Pēteris Zilgalvis: How to stimulate the tech market through regulation and consultation

ARYZE spoke with Pēteris Zilgalvis, Head of Unit for Digital Innovation and Blockchain at the European Commission. He shared how to stimulate technology through regulations, recommendations or guidelines, and when to step in or let the market develop freely.

Pēteris Zilgalvis is the Head of Unit for Digital Innovation and Blockchain at the European Commission where he has followed technologies like blockchain and AI since 2012. Together with his unit, Zilgalvis constantly looks for ways to support the tech industry. Up to now, he mentions that there have not been any regulatory initiatives other than the extending of AML to crypto assets. However, today, with tokenization showing high potential and acting as a very pro-innovation intervention, the tech industry experiences lack of legal clarity. This led Zilgalvis and his team to the conclusion that it would be helpful to explore how they can stimulate the market in Europe.

Their approach is rather hands-off, as they critically look whether regulation should be implemented in the first place. Through initiatives like evidence gatherings and public consultation, the unit for Digital Innovation and Blockchain forms an understanding of the needs in the market. Sometimes they see the need for supportive regulation, at other times, they choose a soft law instead by providing recommendations, guidelines, and bringing the community together.

Blockchain as a philosophy

Although technologies such as 5G, AI, and blockchain look very promising, the department within the European Commission stays technology-neutral. They do promote tech solutions, but they don’t regulate or endorse any technologies specifically. So also for blockchain, where Zilgalvis clearly sees the potential, but does not attach the value solely to the technology as it is known today.

The technology is interesting but in a way is a philosophy: Multi-level governance, decentralization, democratic self-determination of the individual. It enables things that centralized gatekeeping models do not value. That’s why I think a lot of us are enthusiastic about it, but also regarding technology neutrality, if some new way of setting up software could provide something similar or better, this is also progress. We shouldn’t lock that into one technology for ever and imagine that.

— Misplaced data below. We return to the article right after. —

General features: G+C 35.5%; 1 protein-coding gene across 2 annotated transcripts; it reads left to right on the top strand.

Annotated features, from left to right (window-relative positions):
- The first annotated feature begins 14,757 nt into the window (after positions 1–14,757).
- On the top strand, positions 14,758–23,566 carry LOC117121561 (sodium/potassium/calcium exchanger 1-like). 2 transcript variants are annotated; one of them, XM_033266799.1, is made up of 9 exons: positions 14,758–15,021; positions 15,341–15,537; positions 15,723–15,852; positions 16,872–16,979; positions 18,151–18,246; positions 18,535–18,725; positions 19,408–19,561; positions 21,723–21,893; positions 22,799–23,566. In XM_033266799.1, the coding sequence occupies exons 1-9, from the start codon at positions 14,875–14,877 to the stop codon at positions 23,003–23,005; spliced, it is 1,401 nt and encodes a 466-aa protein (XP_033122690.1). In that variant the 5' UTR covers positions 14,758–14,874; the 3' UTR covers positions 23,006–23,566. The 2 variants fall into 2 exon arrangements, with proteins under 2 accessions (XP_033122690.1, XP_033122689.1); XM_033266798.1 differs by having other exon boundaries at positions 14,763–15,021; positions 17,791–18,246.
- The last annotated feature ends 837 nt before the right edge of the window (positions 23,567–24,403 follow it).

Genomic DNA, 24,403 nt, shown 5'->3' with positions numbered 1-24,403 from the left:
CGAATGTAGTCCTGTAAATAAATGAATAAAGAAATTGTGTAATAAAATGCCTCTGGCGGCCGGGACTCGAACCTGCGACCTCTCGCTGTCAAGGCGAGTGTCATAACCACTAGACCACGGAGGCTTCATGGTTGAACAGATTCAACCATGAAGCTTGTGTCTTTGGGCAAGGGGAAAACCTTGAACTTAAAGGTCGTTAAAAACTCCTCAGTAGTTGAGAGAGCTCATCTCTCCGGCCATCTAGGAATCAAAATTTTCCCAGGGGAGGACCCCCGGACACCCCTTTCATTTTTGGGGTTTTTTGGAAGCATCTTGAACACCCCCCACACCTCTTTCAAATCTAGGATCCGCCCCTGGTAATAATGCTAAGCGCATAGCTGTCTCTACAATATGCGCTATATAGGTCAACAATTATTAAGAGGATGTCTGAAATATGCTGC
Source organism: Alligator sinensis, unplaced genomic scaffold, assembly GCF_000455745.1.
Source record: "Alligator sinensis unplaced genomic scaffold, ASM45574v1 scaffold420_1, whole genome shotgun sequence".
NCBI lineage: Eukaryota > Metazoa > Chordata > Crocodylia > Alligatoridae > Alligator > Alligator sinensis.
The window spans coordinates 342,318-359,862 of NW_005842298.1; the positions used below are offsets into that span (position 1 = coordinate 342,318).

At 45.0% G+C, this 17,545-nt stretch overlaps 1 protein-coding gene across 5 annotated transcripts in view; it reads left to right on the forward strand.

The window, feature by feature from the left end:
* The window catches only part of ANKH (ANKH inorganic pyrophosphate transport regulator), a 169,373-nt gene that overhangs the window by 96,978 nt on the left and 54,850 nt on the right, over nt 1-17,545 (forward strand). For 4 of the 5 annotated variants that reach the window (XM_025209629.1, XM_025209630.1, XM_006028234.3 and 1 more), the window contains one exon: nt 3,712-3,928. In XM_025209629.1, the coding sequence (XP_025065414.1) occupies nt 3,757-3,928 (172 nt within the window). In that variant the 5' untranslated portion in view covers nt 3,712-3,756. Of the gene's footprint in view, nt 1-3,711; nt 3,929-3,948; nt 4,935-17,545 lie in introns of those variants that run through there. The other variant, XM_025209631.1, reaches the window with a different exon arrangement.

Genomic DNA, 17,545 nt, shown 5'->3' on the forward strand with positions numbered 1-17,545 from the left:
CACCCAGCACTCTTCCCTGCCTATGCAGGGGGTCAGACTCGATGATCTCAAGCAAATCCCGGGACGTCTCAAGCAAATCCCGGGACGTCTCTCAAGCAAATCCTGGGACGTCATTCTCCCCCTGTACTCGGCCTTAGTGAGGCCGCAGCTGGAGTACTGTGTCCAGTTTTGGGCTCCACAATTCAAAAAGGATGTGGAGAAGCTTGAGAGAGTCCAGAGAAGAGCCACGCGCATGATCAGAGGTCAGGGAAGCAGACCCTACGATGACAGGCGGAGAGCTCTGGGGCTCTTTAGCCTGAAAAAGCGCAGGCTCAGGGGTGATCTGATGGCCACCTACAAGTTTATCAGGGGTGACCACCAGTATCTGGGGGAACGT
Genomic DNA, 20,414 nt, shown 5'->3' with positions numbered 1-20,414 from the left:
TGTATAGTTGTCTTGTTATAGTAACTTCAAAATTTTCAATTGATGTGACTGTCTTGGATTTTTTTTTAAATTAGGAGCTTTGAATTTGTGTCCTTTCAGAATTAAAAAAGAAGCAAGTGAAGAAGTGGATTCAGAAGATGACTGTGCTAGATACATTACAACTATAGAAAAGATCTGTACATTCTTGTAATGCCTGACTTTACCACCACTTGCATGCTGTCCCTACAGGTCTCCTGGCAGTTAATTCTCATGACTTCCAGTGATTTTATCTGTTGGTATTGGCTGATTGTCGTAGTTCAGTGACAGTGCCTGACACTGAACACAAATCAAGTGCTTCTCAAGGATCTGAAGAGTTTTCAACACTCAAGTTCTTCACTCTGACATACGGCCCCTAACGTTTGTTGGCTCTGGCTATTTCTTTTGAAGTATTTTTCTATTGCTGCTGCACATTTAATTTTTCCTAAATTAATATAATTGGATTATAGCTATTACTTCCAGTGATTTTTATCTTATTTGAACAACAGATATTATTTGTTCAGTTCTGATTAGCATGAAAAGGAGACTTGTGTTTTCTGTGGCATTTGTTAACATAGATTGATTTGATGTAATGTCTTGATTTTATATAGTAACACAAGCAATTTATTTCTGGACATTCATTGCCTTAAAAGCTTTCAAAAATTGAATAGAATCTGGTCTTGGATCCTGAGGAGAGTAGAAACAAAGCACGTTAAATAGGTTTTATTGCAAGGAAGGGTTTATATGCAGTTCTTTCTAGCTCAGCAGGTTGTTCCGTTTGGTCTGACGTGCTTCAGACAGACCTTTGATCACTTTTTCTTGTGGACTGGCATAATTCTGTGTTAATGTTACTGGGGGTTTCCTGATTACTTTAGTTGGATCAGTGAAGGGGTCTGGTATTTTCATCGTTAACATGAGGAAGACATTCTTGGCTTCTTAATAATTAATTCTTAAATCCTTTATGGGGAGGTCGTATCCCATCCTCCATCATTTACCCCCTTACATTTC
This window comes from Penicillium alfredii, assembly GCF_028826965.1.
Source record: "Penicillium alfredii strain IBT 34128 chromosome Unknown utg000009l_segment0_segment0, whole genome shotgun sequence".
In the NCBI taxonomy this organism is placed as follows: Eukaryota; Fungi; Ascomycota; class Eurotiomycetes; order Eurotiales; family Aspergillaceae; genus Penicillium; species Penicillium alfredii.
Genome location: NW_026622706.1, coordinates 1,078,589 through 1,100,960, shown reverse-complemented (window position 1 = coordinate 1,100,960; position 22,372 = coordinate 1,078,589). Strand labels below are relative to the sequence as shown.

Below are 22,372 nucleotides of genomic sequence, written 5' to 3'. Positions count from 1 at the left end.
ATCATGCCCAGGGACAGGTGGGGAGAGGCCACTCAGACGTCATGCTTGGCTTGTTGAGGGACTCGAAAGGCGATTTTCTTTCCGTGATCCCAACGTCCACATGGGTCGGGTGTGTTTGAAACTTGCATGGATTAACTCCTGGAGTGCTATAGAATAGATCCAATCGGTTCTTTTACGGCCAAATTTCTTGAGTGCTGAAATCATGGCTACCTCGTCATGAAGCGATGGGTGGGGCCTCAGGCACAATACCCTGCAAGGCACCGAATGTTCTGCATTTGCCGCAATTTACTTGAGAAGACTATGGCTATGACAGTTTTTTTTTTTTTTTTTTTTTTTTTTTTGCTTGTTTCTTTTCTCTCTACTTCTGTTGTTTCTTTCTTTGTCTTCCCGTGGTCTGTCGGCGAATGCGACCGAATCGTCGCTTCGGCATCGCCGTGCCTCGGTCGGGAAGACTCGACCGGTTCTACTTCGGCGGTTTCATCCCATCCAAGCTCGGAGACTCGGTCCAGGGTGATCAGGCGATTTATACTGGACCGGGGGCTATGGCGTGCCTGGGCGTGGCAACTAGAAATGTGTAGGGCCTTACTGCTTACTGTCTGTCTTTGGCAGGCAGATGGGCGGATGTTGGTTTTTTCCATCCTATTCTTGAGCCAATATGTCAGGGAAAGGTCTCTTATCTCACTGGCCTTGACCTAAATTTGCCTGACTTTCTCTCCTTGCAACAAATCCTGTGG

With such a new and early-stage technology as blockchain, the question to ask is when to intervene. The opinions within the industry vary from one extreme to the other; some people demand for legal clarity and immediate frameworks. Others don’t want any regulation at all and prefer to let innovation happen.

The consumer will decide themselves, but the answer has to be: We should intervene when the market has developed enough and when we know enough. In this, of course, you have the stereotypical ignorant regulator, who doesn’t know what blockchain or AI is. But even when the regulator knows quite a bit, it’s good to let the market develop.

Blockchain Technology

Zilgalvis mentions the example of Bitlicense in New York, where people rushed into regulations very quickly which wasn’t actually supportive of the development of crypto and blockchain at that time. Even when legislators understand the technology and there is a plausible reason to legislate, Zilgalvis believes there has to be healthy hesitation.

When you step in, you should have a pro-innovation focus, like we do. So you come in and actually help.

Digital Assets & Smart contracts